Recently, I have noticed that the following topics keep popping up as challenges for clients in quite a few of my coaching sessions:
All of these three points are holding people back from becoming the best they can be. Let us take a closer look at the underlying motivations behind these aspects. Whilst doing so, we might gain an understanding about who we would be without holding on to these three beliefs.
Think about a situation in your life that, thinking about it now, has triggered the feeling of shame in you. Perhaps this was a situation where someone had an expectation of you to behave in a particular way. When the situation happened you totally "misbehaved" and you felt like others thought bad of you as a result.
This happened to one of my clients, who went to an office do and instead of being all grown up and business like, decided on the day to get up for a karaoke sing and dance. Another client example was where this person freely and passionately admitted to a colleague how much they fancied their boss without realising they are stood behind them, when they actually wanted to say how much they admire their style of leadership! Another again was in a client meeting and didn't want to admit that he wasn't sure what the client was acutally talking about out.
What from your own experiences came to your mind just then? Can you remember how you dealt with such a situation then? If you are anything like most of us, then you probably turned around, did as if nothing happened and carried on as normal, right? That is because the feeling of shame is underpinned by fear, particularly fear of self-exposure. Deep down we all have a need to belong. With that in mind, we discover that it is important after all, what other people think of us and to "fit in". So what's happening when we would want to be seen to cope, to be seen as competent and strong, to impress with a resourcefulness or knowledge?
Above all, we live in a society that is striving for more, where self worth is coming from what others think about us. So we keep wanting more that we have just achieved, more than just invented, just bought, just earned, just loved...for example a better car, a bigger house, more intense love, more beauty or even youth, a bigger job, more money, more expensive clothes and assets, more and better holidays... more and better of everything, bigger and better!! On we go and get on that hamster wheel, in which no weaknesses are tolerated.... Perfection and achievement becomes our mantra until we find out we have all. But..... with which kind of meaning?
This is when we sometimes hear people say: Now I have my master title, my shiny new car, my new house, my designer gear, my posh title etc...., but somehow I still don't get any respect from people or s/he is being disrespectful, but I have no power because s/he is the boss....or....I don't agree but it is not my place to say anything.... s/he has een obnoxious but who am I to get involved.... if I admit that I made this mistake then s/he will think I am complete numpty... I can't be honest with her/him, she is my best friend and might think I am not good enough to be her/his friend.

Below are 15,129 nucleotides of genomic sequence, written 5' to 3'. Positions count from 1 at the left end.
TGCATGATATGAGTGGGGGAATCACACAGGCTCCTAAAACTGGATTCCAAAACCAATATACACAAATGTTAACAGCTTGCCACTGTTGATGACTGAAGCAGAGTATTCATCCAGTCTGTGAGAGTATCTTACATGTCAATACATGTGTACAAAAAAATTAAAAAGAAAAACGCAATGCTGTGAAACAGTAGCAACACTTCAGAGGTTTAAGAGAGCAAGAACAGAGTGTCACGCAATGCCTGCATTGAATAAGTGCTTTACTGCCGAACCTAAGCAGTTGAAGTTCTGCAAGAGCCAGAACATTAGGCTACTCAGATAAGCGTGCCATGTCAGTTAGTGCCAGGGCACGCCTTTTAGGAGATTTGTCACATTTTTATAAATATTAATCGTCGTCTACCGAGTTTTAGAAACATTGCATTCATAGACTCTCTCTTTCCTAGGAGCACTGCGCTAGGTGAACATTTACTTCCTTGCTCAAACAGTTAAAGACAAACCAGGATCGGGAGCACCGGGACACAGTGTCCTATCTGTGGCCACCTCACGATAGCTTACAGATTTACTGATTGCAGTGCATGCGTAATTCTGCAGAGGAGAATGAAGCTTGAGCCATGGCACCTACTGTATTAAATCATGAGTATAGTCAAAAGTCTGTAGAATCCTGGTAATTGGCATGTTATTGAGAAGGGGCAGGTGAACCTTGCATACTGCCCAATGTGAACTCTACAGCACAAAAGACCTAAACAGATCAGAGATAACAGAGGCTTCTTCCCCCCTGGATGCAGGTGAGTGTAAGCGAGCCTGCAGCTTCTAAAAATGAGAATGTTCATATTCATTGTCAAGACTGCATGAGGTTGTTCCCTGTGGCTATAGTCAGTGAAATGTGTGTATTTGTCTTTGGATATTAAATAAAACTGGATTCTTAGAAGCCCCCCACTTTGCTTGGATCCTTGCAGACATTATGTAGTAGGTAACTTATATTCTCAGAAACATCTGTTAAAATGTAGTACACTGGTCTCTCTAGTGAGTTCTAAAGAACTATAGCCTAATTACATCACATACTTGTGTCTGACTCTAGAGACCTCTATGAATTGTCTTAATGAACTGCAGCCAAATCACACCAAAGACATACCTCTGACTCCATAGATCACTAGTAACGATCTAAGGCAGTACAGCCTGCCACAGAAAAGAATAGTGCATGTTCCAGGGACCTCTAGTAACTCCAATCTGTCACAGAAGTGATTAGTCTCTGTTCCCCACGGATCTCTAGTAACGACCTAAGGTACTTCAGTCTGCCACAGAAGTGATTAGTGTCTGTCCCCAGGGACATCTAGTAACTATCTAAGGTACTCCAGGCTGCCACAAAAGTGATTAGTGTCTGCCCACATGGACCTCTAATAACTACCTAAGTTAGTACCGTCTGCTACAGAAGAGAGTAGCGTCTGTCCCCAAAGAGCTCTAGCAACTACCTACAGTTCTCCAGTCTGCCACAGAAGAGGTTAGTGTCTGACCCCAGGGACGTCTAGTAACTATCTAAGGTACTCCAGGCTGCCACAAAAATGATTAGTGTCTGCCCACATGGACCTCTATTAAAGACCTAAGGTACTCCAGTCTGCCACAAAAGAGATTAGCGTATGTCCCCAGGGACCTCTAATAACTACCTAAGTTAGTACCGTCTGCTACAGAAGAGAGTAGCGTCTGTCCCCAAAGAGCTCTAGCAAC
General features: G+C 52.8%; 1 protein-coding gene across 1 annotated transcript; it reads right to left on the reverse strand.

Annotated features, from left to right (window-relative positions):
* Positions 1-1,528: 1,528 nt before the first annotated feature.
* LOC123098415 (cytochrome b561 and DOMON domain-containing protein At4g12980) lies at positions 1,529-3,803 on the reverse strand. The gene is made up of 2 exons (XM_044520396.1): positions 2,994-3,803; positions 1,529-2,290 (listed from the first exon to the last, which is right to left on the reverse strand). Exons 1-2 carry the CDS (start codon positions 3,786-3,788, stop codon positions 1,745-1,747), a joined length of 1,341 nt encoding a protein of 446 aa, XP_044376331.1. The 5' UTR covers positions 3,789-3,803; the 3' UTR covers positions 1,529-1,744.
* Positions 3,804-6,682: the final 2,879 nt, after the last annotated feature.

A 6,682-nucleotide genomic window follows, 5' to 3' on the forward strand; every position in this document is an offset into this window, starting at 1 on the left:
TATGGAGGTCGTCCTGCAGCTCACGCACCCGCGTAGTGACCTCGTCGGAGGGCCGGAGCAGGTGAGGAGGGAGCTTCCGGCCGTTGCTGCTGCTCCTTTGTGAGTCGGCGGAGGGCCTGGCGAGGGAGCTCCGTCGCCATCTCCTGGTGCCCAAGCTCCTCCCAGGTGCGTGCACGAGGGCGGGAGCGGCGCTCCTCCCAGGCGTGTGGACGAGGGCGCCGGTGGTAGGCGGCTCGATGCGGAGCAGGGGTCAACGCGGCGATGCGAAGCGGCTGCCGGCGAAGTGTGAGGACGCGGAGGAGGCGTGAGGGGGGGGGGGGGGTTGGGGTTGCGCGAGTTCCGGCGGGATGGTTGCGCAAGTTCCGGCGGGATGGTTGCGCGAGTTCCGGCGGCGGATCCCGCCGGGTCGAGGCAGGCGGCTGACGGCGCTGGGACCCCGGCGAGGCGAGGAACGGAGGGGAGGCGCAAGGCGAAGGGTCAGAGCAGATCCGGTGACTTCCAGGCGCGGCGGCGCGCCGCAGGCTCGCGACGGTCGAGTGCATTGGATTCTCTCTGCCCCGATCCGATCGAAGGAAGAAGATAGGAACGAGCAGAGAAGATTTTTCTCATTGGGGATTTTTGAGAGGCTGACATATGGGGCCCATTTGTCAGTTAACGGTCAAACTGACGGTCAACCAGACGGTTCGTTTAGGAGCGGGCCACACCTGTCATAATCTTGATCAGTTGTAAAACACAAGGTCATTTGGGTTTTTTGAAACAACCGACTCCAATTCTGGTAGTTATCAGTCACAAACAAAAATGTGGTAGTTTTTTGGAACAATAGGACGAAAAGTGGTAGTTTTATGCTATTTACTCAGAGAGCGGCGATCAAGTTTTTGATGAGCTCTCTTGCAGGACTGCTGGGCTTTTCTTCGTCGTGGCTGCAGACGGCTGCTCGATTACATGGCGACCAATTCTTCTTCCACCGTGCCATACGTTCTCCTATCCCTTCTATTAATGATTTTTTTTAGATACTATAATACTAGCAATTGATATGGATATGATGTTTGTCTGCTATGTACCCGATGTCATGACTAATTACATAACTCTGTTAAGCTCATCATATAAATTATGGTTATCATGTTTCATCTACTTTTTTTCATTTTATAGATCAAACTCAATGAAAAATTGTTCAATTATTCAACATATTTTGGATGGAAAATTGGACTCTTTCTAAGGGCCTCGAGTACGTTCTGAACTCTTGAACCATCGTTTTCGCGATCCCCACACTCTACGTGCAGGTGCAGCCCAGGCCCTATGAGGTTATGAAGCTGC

Everything that matters to us in the examples above is on the outside of ourselves. It's almost like wearing a mask at all times. Exhausting really, isn't it? Imagine for a moment losing all of this external gratification, who would they be? Would they be feeling just as strong as they did with the external gratification - or is it the opposite and you feel very lost? Where is the self worth?
All of a sudden we then experience a feeling of high vulnerability and don't know how to get off the hamster wheel that according to research (Brenê Brown, Blinkist, Vulnerability) disengages ourselves and others around us, hampers relationships, hides opportunities from us and disables innovation and creativity.
How would it be if we were to embrace this feeling of vulnerability and acknowledge its existence? It is a risk of course, particularly since we cannot overcome vulnerability. We can merely mask it with behaviour just like shown in the examples above, by numbing ourselves with strategies such as perfectionism and satisfying external agendas.
So in order to embrace vulnerability and with it forge strong relationships, open the space for innovation and creativity, improve performance and gain charisma, it requires us to practise the following four behaviours:
Practising these behaviours will allow us over time to become satisfied with who and what we are on the inside as well as with what life have in store for us. It takes incredible courage to show vulnerability but the rewards are invaluably satifying.
Just imagine how life would be different for you if you were to make yourself vulnerable in your personal relationship for example? What will change? Are you willing to give it a go? I can only recommend this way of living and I have witnessed personal and professional relationships develop into a bond of trust that weathered all uncertainty and change whilst enriching the lives of all parties involved through increased authenticity, meaningness, with massive growth and innovation opportunities.